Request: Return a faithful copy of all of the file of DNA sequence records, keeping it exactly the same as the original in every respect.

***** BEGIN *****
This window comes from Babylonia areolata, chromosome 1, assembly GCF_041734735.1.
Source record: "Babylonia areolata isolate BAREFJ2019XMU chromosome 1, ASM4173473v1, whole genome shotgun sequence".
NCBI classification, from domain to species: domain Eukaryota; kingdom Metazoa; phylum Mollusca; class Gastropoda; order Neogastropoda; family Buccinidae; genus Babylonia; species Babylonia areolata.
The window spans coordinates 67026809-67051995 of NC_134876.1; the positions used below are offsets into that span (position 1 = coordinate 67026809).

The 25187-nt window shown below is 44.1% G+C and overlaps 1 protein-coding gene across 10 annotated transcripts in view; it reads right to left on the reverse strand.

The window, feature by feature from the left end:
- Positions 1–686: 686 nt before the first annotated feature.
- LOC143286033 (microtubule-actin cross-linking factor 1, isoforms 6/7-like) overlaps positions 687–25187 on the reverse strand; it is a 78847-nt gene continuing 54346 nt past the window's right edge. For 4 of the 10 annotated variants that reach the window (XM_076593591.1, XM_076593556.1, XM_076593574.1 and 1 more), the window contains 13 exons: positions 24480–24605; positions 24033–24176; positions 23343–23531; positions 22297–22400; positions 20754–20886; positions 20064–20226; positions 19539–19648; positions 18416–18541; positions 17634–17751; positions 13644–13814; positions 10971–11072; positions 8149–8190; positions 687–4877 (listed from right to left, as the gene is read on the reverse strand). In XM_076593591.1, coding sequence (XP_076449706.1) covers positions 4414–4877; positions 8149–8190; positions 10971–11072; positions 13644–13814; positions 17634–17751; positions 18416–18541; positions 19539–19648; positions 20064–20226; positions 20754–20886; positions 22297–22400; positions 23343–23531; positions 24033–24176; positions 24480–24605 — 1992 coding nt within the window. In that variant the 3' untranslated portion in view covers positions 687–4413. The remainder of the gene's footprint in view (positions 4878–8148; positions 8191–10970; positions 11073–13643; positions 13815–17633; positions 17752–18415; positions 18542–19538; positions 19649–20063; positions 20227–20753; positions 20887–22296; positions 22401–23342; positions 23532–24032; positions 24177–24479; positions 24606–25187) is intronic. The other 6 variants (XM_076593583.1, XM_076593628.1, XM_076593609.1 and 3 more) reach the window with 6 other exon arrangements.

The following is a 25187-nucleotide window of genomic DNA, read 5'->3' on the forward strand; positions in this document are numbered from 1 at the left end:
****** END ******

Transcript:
This window comes from Babylonia areolata, chromosome 1, assembly GCF_041734735.1.
Source record: "Babylonia areolata isolate BAREFJ2019XMU chromosome 1, ASM4173473v1, whole genome shotgun sequence".
NCBI classification, from domain to species: domain Eukaryota; kingdom Metazoa; phylum Mollusca; class Gastropoda; order Neogastropoda; family Buccinidae; genus Babylonia; species Babylonia areolata.
The window spans coordinates 67026809-67051995 of NC_134876.1; the positions used below are offsets into that span (position 1 = coordinate 67026809).

The 25187-nt window shown below is 44.1% G+C and overlaps 1 protein-coding gene across 10 annotated transcripts in view; it reads right to left on the reverse strand.

The window, feature by feature from the left end:
- Positions 1–686: 686 nt before the first annotated feature.
- LOC143286033 (microtubule-actin cross-linking factor 1, isoforms 6/7-like) overlaps positions 687–25187 on the reverse strand; it is a 78847-nt gene continuing 54346 nt past the window's right edge. For 4 of the 10 annotated variants that reach the window (XM_076593591.1, XM_076593556.1, XM_076593574.1 and 1 more), the window contains 13 exons: positions 24480–24605; positions 24033–24176; positions 23343–23531; positions 22297–22400; positions 20754–20886; positions 20064–20226; positions 19539–19648; positions 18416–18541; positions 17634–17751; positions 13644–13814; positions 10971–11072; positions 8149–8190; positions 687–4877 (listed from right to left, as the gene is read on the reverse strand). In XM_076593591.1, coding sequence (XP_076449706.1) covers positions 4414–4877; positions 8149–8190; positions 10971–11072; positions 13644–13814; positions 17634–17751; positions 18416–18541; positions 19539–19648; positions 20064–20226; positions 20754–20886; positions 22297–22400; positions 23343–23531; positions 24033–24176; positions 24480–24605 — 1992 coding nt within the window. In that variant the 3' untranslated portion in view covers positions 687–4413. The remainder of the gene's footprint in view (positions 4878–8148; positions 8191–10970; positions 11073–13643; positions 13815–17633; positions 17752–18415; positions 18542–19538; positions 19649–20063; positions 20227–20753; positions 20887–22296; positions 22401–23342; positions 23532–24032; positions 24177–24479; positions 24606–25187) is intronic. The other 6 variants (XM_076593583.1, XM_076593628.1, XM_076593609.1 and 3 more) reach the window with 6 other exon arrangements.

The following is a 25187-nucleotide window of genomic DNA, read 5'->3' on the forward strand; positions in this document are numbered from 1 at the left end: